In iOS 'All Photos' mean both Photos and Videos. From home screen press Camera > Image Thumb (bottom left corner) > 'All Photos' (top left corner) You will see all your Photos and Videos. You better stick with the term what iOS is currently using. So I would use 'All Photos'.


0

Flow would be like: User comes to x screen. Tap on link/button or any other mean to open url. Then parent will push a y controller class (having uiwebview) along with setting parameter like url which would be required for webview. Along pushing you need to add a tap gesture in your y controller( one tap or double tap detection). On tap gesture method you ...


0

It's not a standard, but you could refer to "Camera gallery", which would be a more common term for anything that has visual content, both on and off-line. If you want a more technical term even "Camera folder" could work. If you want to make sure the user understands it's on the device they're holding, you could preface it with "My" (or "your", depending ...


1

Visual Media would cover both pictures and films (or photos and videos) as it is a collective term for both. However, it is a little formal. Or have a separate table for photos and videos and don't group them together in one camera roll. You may be better off just sticking to the term camera roll as even if the younger generation have never seen an actual ...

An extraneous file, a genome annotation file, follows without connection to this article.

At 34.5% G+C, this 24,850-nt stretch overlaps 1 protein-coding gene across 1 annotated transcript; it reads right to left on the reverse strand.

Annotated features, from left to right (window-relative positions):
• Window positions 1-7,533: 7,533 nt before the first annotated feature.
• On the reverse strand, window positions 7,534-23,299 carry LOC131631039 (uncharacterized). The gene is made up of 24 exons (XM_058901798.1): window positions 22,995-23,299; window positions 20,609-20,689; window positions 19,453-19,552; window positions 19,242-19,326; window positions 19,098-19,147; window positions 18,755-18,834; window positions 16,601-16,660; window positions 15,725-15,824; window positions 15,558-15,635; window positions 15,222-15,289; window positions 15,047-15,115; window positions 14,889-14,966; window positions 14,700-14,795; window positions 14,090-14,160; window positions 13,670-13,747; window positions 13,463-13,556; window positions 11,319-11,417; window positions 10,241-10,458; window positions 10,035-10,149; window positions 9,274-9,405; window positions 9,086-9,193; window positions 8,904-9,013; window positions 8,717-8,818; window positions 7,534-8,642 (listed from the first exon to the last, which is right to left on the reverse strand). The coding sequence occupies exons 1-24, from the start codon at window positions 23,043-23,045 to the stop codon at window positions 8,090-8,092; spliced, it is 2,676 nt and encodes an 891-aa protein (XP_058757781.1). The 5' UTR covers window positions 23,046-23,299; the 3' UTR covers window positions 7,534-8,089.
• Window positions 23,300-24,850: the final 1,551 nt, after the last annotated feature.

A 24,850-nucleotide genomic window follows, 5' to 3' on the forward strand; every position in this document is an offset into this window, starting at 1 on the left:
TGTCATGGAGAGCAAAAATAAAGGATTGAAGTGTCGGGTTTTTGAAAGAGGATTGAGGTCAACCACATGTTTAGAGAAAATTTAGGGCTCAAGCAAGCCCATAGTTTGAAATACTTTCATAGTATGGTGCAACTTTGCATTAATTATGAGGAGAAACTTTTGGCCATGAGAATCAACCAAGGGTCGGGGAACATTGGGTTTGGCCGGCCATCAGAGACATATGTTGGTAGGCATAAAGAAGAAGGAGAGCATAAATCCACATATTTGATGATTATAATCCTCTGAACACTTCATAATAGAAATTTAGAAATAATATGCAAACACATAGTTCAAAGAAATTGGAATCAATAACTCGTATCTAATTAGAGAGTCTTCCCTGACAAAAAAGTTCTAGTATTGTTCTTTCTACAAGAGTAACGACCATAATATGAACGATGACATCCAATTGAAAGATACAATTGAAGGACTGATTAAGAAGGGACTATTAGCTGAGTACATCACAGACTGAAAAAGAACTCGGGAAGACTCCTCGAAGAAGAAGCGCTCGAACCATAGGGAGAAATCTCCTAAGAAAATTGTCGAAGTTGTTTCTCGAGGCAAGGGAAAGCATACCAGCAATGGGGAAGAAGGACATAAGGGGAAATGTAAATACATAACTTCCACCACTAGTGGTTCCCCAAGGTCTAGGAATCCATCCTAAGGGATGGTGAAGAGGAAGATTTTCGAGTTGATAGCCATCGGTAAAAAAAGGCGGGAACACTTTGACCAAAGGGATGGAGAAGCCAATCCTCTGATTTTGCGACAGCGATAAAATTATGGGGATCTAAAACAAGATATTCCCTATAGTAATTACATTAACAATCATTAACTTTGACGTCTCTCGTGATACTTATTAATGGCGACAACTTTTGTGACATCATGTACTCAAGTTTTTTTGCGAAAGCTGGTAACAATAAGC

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Your Photos or Photos Apple itself refers to the contents of the Photos App as "Photos" or "Your Photos". Those screen shots show how Apple asks for permissions to access the contents of the Photos App.


0

In terms of labels above vs. to the left, it really comes down to the length of the labels and field values. In terms of visual style, both are uses, but consider as well that there may be better solutions. We've found that actual boxed input fields test better than the iOS7 'invisible field' style. We also prefer them aesthetically.


0

Both styles work but I'd offer a 3rd style: a subject header that says what the form is (ie. Sign Up) with the given text fields that have sub-text filler that you type over. That said, I agree in part with @skwokz though I wouldn't worry about the size so much. Option #1 provides clarity and space, and more clarity because of the font used (black text ...


0

I actually tend to do the opposite. The first one I use for simple form (but honestly hardly ever use this format) and the second I use for more complex or longer forms. The reason for this is that for the first style, you very quickly run into issues with field label length and you ended up with varying heights from different fields which very quickly ...